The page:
Despite America's reputation as a country of whiners, most of us say we rarely complain.

But that's mostly because we either don't know how to complain or doubt it will do any good - not because we don't find things to complain about.Indeed, there are lots of things that bug Americans. According to the U.S. Office of Consumer Affairs, one out of every four consumer-commercial transactions has some kind of glitch.

While doing my own research, however, I found that when it comes to person-to-person aggravations, most of us would rather suffer in silence. I found that if someone cuts us off while driving or starts weaving in and out, 54 percent of men and women would do absolutely nothing.

In a restaurant, even if smoke gets in our eyes, four out of five of us wouldn't ask another patron to stop smoking. If we are seated next to the bathroom or swinging kitchen doors, more than half of us would simply accept it.

But we still find plenty we could complain about. At work, it's not just credit-grabbing bosses, mountains in our in-boxes or lazy co-workers piling on the aggravations. It's the lack of space, the temperature, even the stale candy in the vending machine.

Marketers are doing things to drive us up the wall, like unleashing robotic telemarketing calls. Yet even if the calls interrupt our dinner, three out of four of us will politely listen to the pitch. Only one of every four of us says no - or something harsher.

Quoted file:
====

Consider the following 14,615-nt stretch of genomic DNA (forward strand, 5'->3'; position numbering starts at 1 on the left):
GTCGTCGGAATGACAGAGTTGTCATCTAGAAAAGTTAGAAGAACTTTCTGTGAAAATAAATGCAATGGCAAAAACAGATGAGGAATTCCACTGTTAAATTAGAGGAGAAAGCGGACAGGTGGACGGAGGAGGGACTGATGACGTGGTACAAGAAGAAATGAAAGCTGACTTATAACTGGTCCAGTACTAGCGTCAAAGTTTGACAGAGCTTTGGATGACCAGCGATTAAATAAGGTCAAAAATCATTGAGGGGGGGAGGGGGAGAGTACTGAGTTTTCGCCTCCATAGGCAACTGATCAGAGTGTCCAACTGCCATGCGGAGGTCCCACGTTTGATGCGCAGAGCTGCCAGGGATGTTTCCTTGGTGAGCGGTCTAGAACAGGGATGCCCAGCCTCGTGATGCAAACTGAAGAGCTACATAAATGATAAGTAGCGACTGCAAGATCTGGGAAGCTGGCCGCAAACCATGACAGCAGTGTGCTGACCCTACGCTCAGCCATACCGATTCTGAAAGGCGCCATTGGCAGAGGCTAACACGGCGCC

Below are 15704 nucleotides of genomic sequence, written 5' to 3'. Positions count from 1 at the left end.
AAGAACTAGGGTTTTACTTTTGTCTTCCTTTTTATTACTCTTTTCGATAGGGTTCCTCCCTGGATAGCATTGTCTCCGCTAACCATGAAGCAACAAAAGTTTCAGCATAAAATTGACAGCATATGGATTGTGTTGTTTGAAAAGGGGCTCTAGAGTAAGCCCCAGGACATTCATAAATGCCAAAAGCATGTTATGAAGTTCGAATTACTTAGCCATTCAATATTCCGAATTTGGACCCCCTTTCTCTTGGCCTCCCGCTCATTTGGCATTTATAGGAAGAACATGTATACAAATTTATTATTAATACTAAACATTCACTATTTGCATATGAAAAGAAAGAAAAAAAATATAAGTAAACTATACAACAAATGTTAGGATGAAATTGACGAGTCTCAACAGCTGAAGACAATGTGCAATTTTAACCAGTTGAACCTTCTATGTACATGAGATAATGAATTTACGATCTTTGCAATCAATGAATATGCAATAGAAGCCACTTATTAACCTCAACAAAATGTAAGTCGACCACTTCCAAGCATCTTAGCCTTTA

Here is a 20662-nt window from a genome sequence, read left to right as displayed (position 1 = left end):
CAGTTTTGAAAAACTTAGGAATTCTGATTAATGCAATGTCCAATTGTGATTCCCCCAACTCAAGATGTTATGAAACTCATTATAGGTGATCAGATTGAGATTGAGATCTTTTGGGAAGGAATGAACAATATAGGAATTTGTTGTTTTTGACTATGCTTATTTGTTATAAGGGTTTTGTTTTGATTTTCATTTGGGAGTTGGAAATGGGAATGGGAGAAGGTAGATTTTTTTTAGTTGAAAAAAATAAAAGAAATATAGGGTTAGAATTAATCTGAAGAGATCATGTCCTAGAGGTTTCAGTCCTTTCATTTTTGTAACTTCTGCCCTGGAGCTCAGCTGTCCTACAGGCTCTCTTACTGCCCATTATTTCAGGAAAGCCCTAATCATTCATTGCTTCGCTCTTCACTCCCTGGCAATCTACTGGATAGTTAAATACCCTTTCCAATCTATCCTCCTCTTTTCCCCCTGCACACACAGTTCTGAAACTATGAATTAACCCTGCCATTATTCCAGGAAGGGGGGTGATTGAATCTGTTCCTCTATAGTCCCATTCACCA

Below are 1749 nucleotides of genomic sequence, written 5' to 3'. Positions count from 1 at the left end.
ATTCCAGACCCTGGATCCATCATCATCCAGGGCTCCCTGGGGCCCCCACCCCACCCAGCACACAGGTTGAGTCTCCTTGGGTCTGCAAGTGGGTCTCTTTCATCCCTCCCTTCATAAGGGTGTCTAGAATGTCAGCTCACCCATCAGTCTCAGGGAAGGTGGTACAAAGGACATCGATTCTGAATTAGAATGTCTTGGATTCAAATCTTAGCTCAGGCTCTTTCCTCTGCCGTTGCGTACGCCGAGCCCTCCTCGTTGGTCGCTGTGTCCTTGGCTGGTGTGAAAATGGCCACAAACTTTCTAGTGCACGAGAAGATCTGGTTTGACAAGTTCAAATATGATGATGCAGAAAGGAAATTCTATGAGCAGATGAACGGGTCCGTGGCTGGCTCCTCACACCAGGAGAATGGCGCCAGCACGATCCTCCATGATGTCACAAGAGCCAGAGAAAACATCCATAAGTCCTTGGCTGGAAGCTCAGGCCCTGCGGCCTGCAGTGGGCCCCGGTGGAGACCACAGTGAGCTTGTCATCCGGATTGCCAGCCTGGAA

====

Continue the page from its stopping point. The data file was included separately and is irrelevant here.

Other irksome intrusions that could well prompt a complaint (if we were into complaining) include childproof caps and poor instructions on assembling products.

And while 7 percent of consumers grumble about ink from their newspapers coming off on their hands, few phone the publishing house to air their vexation.

Americans view their home as something of a bunker, a sanctuary from the fast-paced, stress-filled outside world, a refuge from aggravations. Yet even in the home, aggravations can pile up.

Honeywell, the control technology company based in Minneapolis, Minn., found Americans are beset by home-based pet peeves involving temperature, air quality and security.

Topping the list of aggravations was that old hot-and-cold dilemma: inconsistent temperature. Allergies came next, like those caused by dust and pet hair.

The third-worst home aggravation was high utility bills, followed by dry air in the house and window condensation. Rounding out the top 10 gripes were bad odors, outdated kitchens, stuffy rooms, inefficient floor plans and damp basements.

Homeowners like the idea of having control over their home environments, says Deb Massof, vice president of Honeywell Home Vision, which provides automated systems for homes.

While only 8 percent of 1,000 homeowners surveyed by Honeywell said they have a central system to control multiple home devices at once, more than half reported such a system would be useful. Seventy percent liked the idea of a system that would notify them, remotely, if something was wrong at home.